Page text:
arduboy.display(CLEAR_BUFFER);
}

This won’t work for two reasons.

Firstly, you’d need to do Step = /*ternary expression*/ and Vdef = /*ternary expression*/ to assign.

(Likewise later on you have to do x = x < mx ? x : mx, but even then a ternary is a bit pointless because you end up assigning x to itself.)

Secondly, the way the ternary is evaluated would mean that Step = Step > 1 ? Step-- : 1; would be interpreted as:

if(Step > 1)
{
	const auto temp = Step;
	--Step;
	Step = temp;
}
else
{
	Step = 1
}

For cases like this, I prefer the following pattern:

if (arduboy.pressed(LEFT_BUTTON))
	if(Step > 1)
		--Step;

Easier to read and it uses less progmem because it compiles to fewer instructions.


Using drawline is the right idea for getting a smoother line.
It would be slower however.

I was inspired by what you said and I redid some of the code and it works perfectly! :wink:

#include <Arduboy2.h>
Arduboy2 arduboy;

uint8_t Vdef = 20;
uint8_t mx=0,my=0;
float add=5.5;
float degree=0;
float const degre=((3.1416*2)/360);

void setup()
{
  arduboy.boot();
}

constexpr uint8_t halfWidth = WIDTH / 2;
constexpr uint8_t halfHeight = HEIGHT / 2;
void loop()
{
  if (arduboy.pressed(LEFT_BUTTON)) {if (add > 0.2) {add=add-.1;}}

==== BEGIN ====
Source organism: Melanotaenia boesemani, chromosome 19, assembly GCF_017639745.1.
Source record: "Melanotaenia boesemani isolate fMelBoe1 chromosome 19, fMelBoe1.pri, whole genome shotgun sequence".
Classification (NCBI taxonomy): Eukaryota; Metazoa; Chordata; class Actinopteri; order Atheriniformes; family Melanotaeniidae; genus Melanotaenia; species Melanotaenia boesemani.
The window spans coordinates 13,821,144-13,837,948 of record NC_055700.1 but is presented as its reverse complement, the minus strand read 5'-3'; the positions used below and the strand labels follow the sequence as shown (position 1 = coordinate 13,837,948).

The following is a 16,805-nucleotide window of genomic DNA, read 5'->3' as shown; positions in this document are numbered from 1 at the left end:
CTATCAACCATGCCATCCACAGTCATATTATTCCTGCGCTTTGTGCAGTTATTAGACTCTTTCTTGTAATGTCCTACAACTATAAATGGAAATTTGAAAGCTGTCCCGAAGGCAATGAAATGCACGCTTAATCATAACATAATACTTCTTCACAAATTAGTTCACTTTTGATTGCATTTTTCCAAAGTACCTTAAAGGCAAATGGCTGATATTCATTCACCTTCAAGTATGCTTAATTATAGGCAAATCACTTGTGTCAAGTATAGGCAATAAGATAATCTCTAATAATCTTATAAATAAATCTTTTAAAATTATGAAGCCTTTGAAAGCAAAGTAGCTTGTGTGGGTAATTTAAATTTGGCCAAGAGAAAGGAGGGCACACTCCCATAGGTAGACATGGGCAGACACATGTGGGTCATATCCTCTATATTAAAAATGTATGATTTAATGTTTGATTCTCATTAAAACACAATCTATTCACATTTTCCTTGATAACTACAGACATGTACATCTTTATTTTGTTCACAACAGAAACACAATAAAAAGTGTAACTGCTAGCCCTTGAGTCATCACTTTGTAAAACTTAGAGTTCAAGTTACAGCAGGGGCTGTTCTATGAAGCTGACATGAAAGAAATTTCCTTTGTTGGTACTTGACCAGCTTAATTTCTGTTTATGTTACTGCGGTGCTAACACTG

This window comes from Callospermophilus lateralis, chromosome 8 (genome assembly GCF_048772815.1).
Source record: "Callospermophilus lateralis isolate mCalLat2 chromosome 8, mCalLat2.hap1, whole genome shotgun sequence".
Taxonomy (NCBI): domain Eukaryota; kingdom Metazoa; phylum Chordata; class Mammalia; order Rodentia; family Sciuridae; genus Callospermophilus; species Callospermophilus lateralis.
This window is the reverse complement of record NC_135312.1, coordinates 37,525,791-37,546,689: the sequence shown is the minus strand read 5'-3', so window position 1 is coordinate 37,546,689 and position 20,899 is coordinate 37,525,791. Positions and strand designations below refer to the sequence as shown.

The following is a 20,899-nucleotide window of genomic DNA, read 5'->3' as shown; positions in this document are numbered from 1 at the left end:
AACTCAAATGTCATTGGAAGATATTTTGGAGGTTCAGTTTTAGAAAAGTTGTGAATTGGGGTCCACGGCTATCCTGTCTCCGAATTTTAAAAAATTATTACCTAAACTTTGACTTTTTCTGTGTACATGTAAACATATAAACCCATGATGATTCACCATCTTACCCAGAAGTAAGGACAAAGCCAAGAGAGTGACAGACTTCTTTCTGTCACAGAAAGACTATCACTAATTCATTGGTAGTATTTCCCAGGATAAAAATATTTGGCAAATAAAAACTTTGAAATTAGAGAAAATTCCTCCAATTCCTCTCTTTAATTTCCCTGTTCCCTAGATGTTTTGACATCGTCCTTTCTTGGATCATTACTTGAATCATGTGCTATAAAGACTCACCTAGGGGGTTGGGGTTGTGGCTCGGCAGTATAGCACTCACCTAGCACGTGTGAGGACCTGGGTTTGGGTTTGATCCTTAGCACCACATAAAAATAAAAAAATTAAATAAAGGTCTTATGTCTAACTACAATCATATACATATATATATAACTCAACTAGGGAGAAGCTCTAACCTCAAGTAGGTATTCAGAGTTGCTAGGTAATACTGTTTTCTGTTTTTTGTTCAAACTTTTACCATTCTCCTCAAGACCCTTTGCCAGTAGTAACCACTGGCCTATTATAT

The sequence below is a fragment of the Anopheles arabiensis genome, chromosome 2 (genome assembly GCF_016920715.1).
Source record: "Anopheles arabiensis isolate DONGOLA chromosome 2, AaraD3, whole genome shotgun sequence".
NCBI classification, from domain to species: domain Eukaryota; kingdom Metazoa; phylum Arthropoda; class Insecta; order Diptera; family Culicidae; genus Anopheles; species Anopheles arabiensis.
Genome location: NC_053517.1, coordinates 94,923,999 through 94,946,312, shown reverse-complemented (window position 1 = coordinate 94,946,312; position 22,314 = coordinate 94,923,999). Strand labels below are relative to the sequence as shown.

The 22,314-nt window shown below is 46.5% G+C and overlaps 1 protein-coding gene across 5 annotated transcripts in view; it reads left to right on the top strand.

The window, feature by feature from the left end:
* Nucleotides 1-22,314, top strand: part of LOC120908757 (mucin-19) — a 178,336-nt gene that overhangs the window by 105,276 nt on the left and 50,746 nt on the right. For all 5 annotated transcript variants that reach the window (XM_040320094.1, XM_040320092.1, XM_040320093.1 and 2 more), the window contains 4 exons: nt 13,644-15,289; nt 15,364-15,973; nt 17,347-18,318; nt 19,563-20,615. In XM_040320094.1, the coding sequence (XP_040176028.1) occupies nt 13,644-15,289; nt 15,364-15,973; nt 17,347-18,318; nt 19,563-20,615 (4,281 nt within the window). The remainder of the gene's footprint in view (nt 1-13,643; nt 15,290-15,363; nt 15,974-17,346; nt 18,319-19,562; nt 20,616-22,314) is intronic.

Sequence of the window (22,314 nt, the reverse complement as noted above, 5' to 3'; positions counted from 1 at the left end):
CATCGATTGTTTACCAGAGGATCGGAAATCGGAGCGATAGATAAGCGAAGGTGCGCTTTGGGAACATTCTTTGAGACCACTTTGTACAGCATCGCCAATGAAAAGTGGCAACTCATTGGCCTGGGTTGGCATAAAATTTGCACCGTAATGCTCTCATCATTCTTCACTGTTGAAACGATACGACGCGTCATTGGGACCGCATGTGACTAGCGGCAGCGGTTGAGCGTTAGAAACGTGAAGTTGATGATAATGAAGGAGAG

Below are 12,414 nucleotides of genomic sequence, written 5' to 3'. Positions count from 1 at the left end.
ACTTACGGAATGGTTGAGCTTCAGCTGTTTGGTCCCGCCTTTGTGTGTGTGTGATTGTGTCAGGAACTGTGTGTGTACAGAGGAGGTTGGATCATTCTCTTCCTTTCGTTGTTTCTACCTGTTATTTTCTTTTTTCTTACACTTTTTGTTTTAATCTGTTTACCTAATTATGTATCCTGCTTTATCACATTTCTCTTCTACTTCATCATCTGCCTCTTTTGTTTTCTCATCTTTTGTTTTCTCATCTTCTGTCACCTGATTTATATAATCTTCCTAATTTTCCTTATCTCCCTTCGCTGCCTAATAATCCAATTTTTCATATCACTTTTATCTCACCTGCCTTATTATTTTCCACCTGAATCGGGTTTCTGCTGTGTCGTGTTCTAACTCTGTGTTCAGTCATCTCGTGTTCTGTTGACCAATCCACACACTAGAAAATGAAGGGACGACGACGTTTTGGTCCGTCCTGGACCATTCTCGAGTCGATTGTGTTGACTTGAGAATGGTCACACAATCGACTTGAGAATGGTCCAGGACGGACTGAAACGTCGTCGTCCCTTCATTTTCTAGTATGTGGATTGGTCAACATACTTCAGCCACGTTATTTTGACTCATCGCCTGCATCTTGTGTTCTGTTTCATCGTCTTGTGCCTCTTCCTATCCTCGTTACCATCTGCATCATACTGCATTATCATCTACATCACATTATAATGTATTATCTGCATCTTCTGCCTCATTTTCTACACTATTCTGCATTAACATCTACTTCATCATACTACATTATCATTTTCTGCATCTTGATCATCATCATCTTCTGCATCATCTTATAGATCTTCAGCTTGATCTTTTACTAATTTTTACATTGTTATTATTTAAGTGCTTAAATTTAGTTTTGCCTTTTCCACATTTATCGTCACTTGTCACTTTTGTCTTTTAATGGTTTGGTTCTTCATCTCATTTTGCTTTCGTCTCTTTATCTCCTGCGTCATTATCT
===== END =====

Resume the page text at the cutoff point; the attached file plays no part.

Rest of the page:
if (arduboy.pressed(RIGHT_BUTTON))  {if (add <20) {add=add+.1;}}
  if (arduboy.pressed(DOWN_BUTTON)) {if (Vdef > 1) {Vdef--;}}
if (arduboy.pressed(UP_BUTTON))  {if (Vdef <30) {Vdef++;}}
  for(uint8_t xval = 0; xval<128; xval++)
  {
  double yval = halfHeight + (-Vdef * sin((degree*degre)));
  if (xval<mx) {mx=xval;my=yval;}
 // arduboy.drawPixel(xval,yval, WHITE);
  arduboy.drawLine(mx,my,xval,yval,WHITE);
  mx=xval;my=yval;
  degree=degree+add;
 if( degree>=360) { degree=360-degree+add;}
}
arduboy.display(CLEAR_BUFFER);
}
1 Like

And based on that I cleaned it up, changed some of the functionality, renamed some stuff and documented it:

#include <Arduboy2.h>

constexpr float Tau = 6.28318530718;

/*float degreesToRadians(float degrees)
{
	constexpr float degreeToRadianFactor = (Tau / 360.0f);